Although expired gas rescue breathing is safe and may be life-saving for patients with respiratory arrests, the hypercarbia may have adverse cardiovascular effects when compared with ambient air ventilation during circulatory arrest. In one study of isolated hypercarbia, animals ventilated (12 mL/kg) with 95% O2 and 5% CO2 did as poorly as animals receiving no assisted ventilation at all during CPR.84 Another investigation showed that swine ventilated with room air during 6 minutes of CPR had a rate of successful resuscitation (83%) twice that of animals ventilated with simulated exhaled gas ventilation when both groups received similar tidal volumes (38%, P<.01).95 Consistent with animal studies are cellular studies that demonstrate modest increases in concentration of CO2 can inhibit the rate and force of cardiac contraction, suggesting that elevated CO2 has a direct cardiodepressive effect.96 97
Obviously a single rescuer performing CPR on an adult or child cannot provide chest compression and mouth-to-mouth ventilation simultaneously. Thus, it follows that with more time spent attempting ventilation, less time will likely be allocated to chest compression and vice versa. As noted, successful resuscitation has been highly correlated with the timing and degree of restored myocardial blood flow and coronary perfusion pressure, which are in turn dependent on the effective provision of chest compression of a sufficient rate and depth.98 99 100 101 Therefore, time spent attempting ventilation may take away valuable coronary perfusion. In support of this concept are recent studies that suggest that when rescuers attempt ventilation using current AHA recommendations, the compression rate and depth become inadequate.102 Current AHA guidelines for adult CPR recommend a chest compression rate of 80 to 100 per minute and a respiratory rate of approximately 12 breaths per minute, with compression/ventilation ratios of 15:2 with one rescuer and 5:1 with two rescuers. However, achieving these recommended guidelines in the real world has been demonstrated as problematic for both one- and two-rescuer adult CPR with mouth-to-mouth ventilation.18 19 20 101 102 103 One study of in-hospital two-rescuer CPR found that only 2 of 12 rescuers gave 80 compressions or more per minute,103 whereas another investigation of simulated two-rescuer CPR on a manikin found that compression rates averaged 75 per minute and that the depth of compression was inadequate in 14% to 22%.101 These inadequacies of chest compression observed in two-rescuer CPR appear to be even worse in studies of one-rescuer CPR.18 19 20 In a study of healthcare professionals performing one-rescuer CPR on a manikin, only 15% achieved a rate of 80 compressions per minute despite continuous coaching.19 Further investigation confirmed that even immediately after successful completion of a basic CPR course, compression rates were particularly inadequate; on average, only 56 compressions per minute were provided by the 129 medical students studied.20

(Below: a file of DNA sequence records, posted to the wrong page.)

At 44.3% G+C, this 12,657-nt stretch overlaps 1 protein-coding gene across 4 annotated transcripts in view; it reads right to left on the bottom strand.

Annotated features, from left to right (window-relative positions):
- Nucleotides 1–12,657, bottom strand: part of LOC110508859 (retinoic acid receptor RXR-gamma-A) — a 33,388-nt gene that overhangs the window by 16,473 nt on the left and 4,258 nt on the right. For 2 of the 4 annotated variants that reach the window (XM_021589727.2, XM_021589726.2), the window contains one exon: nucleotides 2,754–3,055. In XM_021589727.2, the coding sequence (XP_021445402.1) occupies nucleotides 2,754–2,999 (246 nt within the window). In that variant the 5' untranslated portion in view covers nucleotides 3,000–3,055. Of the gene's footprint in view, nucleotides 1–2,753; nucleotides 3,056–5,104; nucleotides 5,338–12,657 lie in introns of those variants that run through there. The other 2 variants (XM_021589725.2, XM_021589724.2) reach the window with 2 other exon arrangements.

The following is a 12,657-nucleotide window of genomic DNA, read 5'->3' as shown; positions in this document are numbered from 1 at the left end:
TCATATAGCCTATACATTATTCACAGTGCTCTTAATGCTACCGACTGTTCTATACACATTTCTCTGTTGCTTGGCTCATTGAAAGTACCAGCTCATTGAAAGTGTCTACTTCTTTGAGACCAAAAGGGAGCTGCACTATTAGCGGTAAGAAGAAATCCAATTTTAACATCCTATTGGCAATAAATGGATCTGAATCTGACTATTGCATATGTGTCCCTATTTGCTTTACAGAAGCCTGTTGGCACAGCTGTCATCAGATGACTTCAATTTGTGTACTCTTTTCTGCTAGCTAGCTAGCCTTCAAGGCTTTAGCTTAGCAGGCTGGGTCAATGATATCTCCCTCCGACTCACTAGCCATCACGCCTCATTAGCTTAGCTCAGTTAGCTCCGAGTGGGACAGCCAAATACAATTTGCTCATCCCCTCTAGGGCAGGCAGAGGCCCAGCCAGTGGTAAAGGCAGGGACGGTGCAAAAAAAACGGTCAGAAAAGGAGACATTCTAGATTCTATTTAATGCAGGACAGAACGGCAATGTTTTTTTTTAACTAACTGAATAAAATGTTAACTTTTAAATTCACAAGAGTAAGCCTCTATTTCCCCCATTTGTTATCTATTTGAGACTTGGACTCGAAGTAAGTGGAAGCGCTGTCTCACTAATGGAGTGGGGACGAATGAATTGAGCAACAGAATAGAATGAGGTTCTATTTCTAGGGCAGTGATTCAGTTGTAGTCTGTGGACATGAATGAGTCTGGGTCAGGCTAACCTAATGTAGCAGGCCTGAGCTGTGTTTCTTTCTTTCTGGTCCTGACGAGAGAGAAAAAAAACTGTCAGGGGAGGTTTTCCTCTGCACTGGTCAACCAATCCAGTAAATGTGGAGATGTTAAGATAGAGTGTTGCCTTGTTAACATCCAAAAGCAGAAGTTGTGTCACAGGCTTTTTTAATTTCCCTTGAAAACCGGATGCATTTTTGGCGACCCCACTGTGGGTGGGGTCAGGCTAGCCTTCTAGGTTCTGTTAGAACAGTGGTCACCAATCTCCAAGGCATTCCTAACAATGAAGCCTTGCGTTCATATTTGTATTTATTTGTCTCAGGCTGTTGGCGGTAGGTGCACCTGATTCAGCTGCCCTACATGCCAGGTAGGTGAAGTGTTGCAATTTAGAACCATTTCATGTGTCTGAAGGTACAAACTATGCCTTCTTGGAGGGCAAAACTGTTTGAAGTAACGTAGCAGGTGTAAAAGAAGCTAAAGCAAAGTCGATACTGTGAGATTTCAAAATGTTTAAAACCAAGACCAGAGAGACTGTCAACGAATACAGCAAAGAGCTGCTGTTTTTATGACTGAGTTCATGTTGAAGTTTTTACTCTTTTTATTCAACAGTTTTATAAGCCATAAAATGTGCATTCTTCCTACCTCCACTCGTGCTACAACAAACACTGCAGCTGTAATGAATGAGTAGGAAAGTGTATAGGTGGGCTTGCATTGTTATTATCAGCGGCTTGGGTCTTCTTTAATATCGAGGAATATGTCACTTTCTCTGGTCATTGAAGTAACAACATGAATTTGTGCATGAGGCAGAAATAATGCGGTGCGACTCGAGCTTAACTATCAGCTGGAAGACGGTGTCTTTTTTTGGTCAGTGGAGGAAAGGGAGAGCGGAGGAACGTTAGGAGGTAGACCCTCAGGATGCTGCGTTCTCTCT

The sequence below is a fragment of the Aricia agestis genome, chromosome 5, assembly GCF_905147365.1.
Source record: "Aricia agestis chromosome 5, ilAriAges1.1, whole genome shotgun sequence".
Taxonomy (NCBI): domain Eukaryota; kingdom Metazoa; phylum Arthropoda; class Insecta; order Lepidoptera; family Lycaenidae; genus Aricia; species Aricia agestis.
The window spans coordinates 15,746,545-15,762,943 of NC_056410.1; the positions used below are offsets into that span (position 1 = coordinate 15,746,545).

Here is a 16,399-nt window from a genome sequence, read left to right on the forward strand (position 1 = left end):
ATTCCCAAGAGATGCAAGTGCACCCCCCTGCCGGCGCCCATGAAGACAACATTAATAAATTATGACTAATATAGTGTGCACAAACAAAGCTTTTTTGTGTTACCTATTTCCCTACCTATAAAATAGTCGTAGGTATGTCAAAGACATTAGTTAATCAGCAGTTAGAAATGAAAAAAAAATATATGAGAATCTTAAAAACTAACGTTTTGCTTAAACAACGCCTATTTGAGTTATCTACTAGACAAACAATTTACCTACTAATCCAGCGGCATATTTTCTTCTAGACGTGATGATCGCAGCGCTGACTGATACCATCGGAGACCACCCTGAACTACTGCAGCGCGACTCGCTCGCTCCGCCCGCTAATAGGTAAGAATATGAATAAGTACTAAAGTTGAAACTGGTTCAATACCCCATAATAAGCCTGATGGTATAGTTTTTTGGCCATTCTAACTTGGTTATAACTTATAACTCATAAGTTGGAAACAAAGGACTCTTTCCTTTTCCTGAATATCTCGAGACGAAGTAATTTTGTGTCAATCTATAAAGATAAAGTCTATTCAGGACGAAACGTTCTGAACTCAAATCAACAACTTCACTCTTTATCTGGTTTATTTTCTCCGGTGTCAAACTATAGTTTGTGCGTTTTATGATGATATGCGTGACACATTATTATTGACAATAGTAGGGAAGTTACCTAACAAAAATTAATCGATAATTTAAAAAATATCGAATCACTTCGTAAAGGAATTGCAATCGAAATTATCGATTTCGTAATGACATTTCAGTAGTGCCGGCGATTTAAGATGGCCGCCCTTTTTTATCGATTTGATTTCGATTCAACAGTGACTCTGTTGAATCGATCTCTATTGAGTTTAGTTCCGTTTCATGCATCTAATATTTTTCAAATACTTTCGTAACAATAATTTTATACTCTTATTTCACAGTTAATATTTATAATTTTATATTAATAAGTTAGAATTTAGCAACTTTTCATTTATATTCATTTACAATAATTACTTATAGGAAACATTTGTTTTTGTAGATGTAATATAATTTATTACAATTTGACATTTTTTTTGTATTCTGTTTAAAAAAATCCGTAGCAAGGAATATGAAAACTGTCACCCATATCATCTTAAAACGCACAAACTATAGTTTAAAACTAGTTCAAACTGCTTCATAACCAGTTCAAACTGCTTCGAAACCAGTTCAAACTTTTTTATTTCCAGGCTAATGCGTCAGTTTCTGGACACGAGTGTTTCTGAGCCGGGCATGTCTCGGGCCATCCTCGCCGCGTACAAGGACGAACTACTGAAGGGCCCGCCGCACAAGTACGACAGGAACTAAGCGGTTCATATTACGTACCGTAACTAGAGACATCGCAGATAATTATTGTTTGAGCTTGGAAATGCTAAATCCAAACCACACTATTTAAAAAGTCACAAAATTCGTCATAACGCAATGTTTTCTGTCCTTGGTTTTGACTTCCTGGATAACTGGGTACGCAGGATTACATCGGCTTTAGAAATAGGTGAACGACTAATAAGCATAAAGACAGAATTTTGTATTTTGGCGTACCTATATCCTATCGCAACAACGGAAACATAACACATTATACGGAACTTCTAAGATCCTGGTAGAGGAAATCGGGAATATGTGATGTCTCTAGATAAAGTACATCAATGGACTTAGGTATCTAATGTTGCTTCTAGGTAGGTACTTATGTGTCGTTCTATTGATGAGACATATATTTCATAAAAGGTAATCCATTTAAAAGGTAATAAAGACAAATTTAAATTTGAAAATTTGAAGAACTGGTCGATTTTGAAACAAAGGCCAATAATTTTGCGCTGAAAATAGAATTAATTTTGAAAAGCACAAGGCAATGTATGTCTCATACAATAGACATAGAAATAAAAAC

These data suggest that the competition between time for ventilation and time for compression during one-rescuer CPR is a "zero-sum" game; time spent on ventilation takes precious time away from chest compression and support of myocardial blood flow. It is surprising that this aspect of CPR as practiced in the real world (ie, cycle time spent on ventilation versus cycle time spent on compression) has not been studied. It is worrisome that multiple studies have demonstrated survival rates to be consistently correlated with coronary perfusion pressure whereas no studies of fibrillatory arrest have shown improved rates of survival with early ventilation. Future studies need to take these real-world factors into account and not assume that performance of CPR is in complete adherence with AHA guidelines (which appears to be infrequently achieved).
Does Mouth-to-Mouth Ventilation
Inhibit Performance of Bystander Cardiopulmonary Resuscitation?
Despite widespread acknowledgment of its value and efficacy, CPR is not performed by bystanders in the majority of cases for which it is indicated. Furthermore, several recent studies have documented a lower overall frequency of bystander CPR performance compared with earlier investigations.3 Although this latter finding may have several possible explanations (including the failure of the medical community and public health officials to effectively teach the public the skills of CPR), the perceived risk of disease transmission during CPR, even by healthcare workers, has become increasingly suspect as a major factor.
The actual risks of disease transmission
during mouth-to-mouth ventilation are quite small. There are
isolated reports of possible transmission of Helibacter pylori,104
No reports on transmission of HIV can be found. Nevertheless,
despite the remote chances of its occurring, fears regarding disease
transmission are common in the current era of universal precautions.